Three annular grooves 56, 58, and 60 are formed along a lubricant supply side of bearing plate 34 as shown in FIGS. 3, 5 and 6. As shown in FIG. 5, the grooves are located between the counter bore openings 44 and the central bore 42. Outer groove 56 and inner groove 60 are adapted to receive an o-ring type seal 61 as shown in FIG. 6. The lubrication flow passages 54 flow connect the middle groove 58 with distribution grooves 46. Lubricant is supplied to middle groove and is flowed through the flow passages to the distribution grooves. The o-rings serve to seal the middle groove 58 so that lubricant may be effectively supplied to the distribution grooves 46.

As shown most clearly in FIGS. 7b, the o-rings are sandwiched between the bearing plate the adjacent portion of the compressor housing. The o-rings provide flexibility and resiliency to the bearing plate. The o-ring seals permit the bearing plate to re-orient itself during operation in response to run out or other dimensional inaccuracies in the thrust collar plate and in this way maintain the lubricant film. If the thrust collar plate includes inaccuracies such as run out, the o-rings permit the bearing plate to alter its mounting angle, relative to the thrust collar plate, with each rotation of thrust plate 36 so that during operation the bearing plate mounting angle may be altered from a normal operating orientation, substantially parallel to the thrust collar plate, as required.

Lubricant is supplied to the groove 58 directly through passages 73 and 74 formed in the compressor housing.

Thrust collar plate 36 is disk shaped and includes a recess 62 that extends laterally, substantially through the plate and is adapted to receive an end of shafts 14 and 16. See FIG. 7b. The thrust collar plate also includes a plurality of openings formed in the recess. The openings are adapted to receive connection members for attaching the thrust collar plate to the end of the respective shaft. The thickness of the thrust collar plate may be decreased relative to the bearing plate and in this way the flexibility of the thrust collar plate may be increased in order to produce the required lubrication film. The deflection of the thrust collar plate may be as much as 0.002 of an inch (50 microns).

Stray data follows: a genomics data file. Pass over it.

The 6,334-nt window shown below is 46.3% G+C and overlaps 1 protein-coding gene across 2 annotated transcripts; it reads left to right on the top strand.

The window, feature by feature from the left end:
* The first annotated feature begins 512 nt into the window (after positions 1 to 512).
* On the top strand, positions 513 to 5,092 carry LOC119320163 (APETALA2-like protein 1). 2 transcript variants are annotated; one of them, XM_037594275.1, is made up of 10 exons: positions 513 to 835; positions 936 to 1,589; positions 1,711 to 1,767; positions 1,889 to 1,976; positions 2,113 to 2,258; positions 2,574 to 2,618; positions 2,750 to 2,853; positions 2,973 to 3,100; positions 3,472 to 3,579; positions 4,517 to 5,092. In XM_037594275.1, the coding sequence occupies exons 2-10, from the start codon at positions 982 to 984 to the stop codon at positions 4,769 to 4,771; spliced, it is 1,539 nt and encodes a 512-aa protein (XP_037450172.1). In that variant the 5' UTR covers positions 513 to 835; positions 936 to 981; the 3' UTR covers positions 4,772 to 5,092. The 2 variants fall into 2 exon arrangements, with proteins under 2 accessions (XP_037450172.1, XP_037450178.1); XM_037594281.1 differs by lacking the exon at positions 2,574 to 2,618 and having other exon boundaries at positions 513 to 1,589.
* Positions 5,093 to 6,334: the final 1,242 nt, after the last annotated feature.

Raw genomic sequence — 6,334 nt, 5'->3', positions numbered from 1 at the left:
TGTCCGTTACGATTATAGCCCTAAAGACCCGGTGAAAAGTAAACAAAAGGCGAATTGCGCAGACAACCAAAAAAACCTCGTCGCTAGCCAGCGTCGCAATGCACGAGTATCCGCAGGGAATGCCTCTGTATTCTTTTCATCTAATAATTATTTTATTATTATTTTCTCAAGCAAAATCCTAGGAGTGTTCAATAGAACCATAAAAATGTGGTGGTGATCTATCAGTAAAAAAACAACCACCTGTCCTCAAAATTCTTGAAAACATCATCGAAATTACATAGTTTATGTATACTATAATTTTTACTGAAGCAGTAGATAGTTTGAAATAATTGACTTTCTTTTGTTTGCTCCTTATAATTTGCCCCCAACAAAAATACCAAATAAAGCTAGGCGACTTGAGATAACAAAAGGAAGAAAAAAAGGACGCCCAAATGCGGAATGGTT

The lubricant supply system 80 will now be described. Rotary screw compressor 10 compresses air that enters the compressor through the compressor inlet and discharges a mixture of compressed air and lubricant through the compressor discharge port 13 and the mixture is flowed to separator 82. Main discharge conduit 84 flow connects the compressor discharge outlet and the inlet of the separator. The separator may be a separator tank or separator tube and serves to separate the compressed air and lubricant in a manner generally known to one skilled in the art, and to collect the lubricant in the lower sump portion of the separator. The separator includes a sump discharge port that is flow connected to pressure regulator 120. The separator includes pressure sensor 86, high lubricant level detection means 88 and low lubricant level detection means 90. Each detection means and sensor 86 are in signal transmitting relation with electronic controller means 92 as shown in FIG. 1. The electronic controller means will be discussed in detail hereinafter.